Former Rangers striker Marco Negri quit Ibrox after fearing he had contracted AIDS

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Former Rangers striker Marco Negri revealed that he felt forced to quit the Scottish club, after developing fears that he had contracted AIDS, the Daily Mail reports.

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The Italian joined the club from Perugia in 1997, in a deal worth £3.5m, and made an incredible impact at Ibrox. In his first ten games, Negri bagged twenty-three goals. He would go on to make thirty appearances for the club, and would score thirty-goals.

Despite being a lethal striker for the side, his career in Glasgow petered out – before his permanent departure for Bologna in 2001 – due to injuries. It was his final injury at the club that gave the forward the most concern.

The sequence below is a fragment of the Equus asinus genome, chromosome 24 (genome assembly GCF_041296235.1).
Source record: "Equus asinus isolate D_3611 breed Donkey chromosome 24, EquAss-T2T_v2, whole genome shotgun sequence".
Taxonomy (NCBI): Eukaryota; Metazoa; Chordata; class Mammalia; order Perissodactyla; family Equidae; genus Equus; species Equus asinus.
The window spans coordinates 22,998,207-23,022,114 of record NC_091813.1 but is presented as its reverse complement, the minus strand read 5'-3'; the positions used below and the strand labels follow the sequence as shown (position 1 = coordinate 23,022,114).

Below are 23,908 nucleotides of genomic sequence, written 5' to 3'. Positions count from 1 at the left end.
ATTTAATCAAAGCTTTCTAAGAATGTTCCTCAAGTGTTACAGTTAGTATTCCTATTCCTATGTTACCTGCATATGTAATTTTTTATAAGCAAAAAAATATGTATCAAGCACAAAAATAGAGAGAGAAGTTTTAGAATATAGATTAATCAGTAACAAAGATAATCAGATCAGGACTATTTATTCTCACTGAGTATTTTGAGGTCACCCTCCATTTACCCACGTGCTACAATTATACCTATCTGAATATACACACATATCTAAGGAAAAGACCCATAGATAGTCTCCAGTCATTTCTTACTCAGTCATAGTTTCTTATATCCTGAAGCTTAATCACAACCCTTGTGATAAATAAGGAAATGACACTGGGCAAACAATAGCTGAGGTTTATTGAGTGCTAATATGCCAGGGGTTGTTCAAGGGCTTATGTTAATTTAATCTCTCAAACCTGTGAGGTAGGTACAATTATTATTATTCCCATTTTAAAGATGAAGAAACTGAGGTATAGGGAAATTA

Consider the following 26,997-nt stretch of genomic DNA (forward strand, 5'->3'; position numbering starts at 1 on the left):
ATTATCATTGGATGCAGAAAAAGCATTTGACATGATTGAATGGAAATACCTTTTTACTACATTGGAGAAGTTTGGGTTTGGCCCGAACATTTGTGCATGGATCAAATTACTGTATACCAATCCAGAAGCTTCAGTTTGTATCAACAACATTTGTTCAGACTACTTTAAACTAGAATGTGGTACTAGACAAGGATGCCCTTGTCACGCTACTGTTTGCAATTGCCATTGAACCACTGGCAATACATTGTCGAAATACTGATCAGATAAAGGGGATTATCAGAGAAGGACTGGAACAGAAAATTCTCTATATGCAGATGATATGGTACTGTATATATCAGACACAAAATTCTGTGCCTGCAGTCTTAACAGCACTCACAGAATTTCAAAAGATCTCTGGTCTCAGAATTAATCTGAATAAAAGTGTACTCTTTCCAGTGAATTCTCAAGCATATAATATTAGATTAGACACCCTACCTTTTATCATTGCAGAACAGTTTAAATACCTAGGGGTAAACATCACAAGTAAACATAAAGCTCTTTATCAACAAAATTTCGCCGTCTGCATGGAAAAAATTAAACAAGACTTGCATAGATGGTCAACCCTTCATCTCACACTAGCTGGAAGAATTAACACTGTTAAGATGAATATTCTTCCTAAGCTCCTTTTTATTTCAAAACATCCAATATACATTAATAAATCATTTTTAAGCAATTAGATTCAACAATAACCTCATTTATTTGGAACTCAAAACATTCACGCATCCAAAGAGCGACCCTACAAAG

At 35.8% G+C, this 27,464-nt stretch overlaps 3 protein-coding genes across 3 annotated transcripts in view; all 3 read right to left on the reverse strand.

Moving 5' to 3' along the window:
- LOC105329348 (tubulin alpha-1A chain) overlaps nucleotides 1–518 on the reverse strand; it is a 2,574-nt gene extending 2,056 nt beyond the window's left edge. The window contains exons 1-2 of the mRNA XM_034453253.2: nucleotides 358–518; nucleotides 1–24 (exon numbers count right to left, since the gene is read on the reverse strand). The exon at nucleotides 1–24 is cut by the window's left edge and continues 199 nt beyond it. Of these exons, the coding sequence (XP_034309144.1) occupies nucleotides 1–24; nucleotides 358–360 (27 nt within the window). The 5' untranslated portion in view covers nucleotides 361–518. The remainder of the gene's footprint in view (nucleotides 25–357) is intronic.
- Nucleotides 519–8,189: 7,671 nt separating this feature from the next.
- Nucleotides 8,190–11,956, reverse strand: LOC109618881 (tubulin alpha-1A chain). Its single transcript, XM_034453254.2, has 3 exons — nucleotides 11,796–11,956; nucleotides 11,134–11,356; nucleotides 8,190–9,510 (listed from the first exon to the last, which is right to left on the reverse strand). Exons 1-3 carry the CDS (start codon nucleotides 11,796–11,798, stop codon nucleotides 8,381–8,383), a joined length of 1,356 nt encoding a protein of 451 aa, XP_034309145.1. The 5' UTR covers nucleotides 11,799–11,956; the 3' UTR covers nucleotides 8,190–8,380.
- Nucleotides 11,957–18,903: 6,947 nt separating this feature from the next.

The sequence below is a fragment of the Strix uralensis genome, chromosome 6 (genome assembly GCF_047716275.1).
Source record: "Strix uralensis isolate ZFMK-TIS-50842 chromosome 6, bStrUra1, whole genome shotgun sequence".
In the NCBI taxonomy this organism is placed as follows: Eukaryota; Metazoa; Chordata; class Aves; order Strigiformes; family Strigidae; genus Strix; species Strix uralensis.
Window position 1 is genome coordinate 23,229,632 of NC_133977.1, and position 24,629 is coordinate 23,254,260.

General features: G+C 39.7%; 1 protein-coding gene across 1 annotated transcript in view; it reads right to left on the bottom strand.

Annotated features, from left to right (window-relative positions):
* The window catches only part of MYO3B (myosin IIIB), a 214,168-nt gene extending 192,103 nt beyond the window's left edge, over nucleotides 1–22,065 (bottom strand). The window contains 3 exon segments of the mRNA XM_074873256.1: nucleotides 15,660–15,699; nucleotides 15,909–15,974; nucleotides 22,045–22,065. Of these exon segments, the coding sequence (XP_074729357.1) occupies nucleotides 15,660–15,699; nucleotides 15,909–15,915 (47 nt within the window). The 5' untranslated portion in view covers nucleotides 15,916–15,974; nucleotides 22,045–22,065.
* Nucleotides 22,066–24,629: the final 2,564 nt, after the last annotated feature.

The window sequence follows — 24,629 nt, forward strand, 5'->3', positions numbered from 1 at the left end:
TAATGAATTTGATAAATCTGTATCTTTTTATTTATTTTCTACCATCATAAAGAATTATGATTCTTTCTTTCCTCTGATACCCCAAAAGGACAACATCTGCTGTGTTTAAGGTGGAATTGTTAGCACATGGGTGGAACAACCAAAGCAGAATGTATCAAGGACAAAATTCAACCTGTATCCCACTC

In November 2000, Negri was featuring in a reserve game against Aberdeen, when a heavy challenge led to his shin bleeding heavily. After tests and treatment, it was suggested that no lasting damage had been done, and he returned to training early in the next year.

However, he was soon in agony, and went back to hospital. This time, the tests showed something more worrying, as they suggested that his blood had come under attack from a lymphogranuloma – a symptom found commonly in those who suffer from AIDS.

Negri admitted he struggled to accept the possibility that he may have caught the disease.

“I hadn’t even considered the possibility of being HIV positive but the harsh reality was there in front of me in the medical report, and it was hard to ignore and digest,” he explained.

As he became aware of what he was facing, he decided that his time in Scotland was over, and tried to engineer a move back home to be with his family.

“I didn’t feel able to deal with such a thing alone. I needed my family around me and wanted to undergo further tests in Italy to understand exactly what was going on, the risks and chances of recovery.

“I had to return to Italy, and not on a temporary basis. I asked my lawyer to speak to Rangers about an early dissolution of my contract,” he added.

Luckily for Negri, a second opinion in Italy suggested that the initial diagnosis had been wrong, and he received the all-clear.

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